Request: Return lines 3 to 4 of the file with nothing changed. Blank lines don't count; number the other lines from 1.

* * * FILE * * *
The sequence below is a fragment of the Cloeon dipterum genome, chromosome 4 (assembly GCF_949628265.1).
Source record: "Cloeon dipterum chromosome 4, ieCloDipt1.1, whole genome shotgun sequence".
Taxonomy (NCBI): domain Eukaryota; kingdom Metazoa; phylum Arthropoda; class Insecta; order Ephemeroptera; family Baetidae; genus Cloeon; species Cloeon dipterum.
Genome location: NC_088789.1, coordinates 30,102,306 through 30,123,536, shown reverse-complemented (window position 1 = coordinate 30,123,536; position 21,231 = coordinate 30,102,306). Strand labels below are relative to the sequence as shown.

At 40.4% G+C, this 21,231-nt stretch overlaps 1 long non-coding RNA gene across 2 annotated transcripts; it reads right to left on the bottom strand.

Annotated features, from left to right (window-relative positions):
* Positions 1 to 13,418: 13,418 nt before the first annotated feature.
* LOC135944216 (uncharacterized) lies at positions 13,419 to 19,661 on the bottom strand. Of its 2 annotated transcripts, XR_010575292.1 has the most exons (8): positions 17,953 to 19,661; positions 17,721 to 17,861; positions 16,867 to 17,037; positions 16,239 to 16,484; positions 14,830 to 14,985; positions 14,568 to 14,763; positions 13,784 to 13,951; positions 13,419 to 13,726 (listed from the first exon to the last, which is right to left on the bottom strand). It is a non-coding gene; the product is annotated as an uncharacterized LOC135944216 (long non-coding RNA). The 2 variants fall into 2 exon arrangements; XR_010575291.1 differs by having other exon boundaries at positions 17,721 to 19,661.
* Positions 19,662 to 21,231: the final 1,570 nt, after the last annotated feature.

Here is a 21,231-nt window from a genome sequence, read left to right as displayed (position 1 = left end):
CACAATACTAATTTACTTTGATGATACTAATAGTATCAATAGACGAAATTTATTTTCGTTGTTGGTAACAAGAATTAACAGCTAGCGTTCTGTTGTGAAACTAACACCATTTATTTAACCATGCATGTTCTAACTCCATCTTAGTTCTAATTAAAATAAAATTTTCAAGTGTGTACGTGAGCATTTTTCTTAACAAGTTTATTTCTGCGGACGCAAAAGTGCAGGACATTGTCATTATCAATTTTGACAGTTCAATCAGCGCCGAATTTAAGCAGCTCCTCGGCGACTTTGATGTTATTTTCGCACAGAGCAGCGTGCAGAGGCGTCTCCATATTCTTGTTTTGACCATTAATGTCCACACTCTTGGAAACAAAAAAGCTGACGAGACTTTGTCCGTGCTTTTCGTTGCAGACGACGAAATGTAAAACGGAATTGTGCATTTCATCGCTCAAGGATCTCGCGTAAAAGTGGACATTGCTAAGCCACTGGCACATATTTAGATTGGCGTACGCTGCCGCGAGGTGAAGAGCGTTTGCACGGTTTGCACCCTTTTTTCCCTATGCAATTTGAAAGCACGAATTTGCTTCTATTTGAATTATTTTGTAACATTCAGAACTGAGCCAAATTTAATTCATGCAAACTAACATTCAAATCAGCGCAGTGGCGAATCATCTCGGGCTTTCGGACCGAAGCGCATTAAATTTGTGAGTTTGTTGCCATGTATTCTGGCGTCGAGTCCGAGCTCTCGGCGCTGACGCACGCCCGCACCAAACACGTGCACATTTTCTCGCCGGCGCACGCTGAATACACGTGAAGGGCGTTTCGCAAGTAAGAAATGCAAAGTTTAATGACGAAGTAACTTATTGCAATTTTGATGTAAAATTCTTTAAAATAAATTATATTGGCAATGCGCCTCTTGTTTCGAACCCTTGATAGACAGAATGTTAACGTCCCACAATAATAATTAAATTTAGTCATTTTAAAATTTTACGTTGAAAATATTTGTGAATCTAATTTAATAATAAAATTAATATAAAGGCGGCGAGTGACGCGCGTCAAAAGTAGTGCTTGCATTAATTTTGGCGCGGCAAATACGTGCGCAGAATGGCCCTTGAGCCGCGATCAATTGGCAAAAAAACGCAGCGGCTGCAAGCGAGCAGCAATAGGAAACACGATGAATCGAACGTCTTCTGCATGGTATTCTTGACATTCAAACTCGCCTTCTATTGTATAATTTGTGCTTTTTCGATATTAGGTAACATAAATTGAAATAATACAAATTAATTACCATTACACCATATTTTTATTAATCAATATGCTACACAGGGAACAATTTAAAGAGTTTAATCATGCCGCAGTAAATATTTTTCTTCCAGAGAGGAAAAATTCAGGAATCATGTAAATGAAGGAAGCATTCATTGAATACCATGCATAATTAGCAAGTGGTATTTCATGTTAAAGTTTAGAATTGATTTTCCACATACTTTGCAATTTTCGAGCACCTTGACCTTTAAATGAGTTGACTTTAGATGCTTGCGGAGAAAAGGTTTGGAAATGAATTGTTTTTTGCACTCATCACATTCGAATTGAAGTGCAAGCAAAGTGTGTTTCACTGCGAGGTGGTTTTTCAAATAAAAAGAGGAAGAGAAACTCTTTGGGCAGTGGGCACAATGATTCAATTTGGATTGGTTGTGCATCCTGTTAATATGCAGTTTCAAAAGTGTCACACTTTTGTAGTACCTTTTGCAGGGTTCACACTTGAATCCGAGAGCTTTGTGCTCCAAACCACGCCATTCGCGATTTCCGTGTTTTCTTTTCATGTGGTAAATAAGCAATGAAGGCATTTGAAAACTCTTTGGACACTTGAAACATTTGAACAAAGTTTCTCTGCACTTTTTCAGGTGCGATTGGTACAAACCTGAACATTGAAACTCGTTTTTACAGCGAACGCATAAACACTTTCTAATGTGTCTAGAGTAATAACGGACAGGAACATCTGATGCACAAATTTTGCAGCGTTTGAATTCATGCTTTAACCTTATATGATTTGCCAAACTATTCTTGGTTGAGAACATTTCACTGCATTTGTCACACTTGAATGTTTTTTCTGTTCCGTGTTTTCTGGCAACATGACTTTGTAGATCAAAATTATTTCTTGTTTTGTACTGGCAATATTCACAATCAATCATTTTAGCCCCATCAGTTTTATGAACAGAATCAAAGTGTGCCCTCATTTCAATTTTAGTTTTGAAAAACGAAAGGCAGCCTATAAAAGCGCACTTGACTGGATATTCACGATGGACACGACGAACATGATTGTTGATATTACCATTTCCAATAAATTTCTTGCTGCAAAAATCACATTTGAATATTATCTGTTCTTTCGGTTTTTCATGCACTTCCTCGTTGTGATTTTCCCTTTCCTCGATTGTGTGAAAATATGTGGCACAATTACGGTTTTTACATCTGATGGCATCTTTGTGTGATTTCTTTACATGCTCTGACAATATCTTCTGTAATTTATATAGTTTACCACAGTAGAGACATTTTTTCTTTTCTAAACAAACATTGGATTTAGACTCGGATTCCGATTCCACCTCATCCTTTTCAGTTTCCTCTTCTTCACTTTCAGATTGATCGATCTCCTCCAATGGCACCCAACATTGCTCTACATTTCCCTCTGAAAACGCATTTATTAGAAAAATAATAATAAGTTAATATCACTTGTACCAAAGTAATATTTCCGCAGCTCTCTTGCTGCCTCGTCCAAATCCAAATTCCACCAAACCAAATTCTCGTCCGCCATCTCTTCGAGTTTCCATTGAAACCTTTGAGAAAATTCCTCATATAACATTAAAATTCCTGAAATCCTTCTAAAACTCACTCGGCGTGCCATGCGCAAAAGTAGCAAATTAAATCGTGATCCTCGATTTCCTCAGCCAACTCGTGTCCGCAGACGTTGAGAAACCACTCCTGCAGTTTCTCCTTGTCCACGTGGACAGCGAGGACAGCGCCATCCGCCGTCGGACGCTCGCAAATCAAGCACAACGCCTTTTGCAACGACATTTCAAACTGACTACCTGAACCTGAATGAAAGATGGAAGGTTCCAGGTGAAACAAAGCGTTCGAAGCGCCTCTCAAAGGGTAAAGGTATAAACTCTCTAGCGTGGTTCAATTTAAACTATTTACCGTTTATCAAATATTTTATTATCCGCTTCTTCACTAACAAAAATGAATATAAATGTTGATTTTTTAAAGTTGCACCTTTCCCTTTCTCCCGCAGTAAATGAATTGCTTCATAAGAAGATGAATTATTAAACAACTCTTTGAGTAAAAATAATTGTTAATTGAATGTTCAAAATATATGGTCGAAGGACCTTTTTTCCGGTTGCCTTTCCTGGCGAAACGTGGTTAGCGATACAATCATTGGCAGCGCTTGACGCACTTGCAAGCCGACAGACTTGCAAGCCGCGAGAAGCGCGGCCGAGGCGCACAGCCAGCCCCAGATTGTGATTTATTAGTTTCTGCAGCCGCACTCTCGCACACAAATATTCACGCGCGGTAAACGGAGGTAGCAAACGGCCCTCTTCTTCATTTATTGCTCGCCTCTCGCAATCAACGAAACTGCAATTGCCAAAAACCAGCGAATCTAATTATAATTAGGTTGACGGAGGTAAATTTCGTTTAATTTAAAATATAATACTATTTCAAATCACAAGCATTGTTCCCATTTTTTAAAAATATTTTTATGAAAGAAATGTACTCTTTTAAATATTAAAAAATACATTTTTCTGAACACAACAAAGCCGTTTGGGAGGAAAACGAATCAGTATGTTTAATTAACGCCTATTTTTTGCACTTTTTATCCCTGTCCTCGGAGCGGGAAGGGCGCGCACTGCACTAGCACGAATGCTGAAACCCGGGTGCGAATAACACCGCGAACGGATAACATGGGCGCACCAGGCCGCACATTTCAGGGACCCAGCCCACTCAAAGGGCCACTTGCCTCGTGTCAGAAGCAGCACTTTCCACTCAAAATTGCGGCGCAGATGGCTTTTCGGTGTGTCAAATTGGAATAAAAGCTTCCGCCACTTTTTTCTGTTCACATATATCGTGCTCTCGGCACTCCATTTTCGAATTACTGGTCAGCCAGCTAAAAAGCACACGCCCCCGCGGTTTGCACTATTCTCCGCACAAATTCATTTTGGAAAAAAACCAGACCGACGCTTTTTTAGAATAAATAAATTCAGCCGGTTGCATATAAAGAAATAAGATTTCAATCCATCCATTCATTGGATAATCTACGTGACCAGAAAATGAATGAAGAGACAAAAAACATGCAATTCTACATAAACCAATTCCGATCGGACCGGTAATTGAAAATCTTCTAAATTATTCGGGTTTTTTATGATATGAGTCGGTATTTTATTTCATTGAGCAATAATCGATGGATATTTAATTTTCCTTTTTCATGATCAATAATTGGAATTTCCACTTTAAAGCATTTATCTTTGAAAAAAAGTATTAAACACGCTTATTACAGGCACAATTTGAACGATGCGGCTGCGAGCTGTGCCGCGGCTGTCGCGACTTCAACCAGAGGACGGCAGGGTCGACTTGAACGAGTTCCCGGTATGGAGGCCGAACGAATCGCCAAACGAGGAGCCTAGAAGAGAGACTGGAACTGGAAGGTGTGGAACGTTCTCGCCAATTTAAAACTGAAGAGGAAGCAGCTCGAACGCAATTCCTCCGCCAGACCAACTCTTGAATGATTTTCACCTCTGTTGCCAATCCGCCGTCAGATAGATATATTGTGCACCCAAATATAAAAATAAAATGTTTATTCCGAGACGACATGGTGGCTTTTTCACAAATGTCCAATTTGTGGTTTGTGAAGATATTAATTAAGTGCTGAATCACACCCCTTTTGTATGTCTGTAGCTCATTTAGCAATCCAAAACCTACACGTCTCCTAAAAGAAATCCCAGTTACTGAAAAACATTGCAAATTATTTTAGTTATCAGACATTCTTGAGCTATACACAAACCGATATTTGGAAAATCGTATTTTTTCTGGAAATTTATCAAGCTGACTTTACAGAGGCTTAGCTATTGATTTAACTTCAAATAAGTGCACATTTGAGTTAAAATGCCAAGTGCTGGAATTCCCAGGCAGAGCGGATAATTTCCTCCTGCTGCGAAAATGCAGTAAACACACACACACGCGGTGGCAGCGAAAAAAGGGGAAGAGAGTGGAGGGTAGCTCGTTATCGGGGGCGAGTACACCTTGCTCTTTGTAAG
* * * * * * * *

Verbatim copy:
Taxonomy (NCBI): domain Eukaryota; kingdom Metazoa; phylum Arthropoda; class Insecta; order Ephemeroptera; family Baetidae; genus Cloeon; species Cloeon dipterum.
Genome location: NC_088789.1, coordinates 30,102,306 through 30,123,536, shown reverse-complemented (window position 1 = coordinate 30,123,536; position 21,231 = coordinate 30,102,306). Strand labels below are relative to the sequence as shown.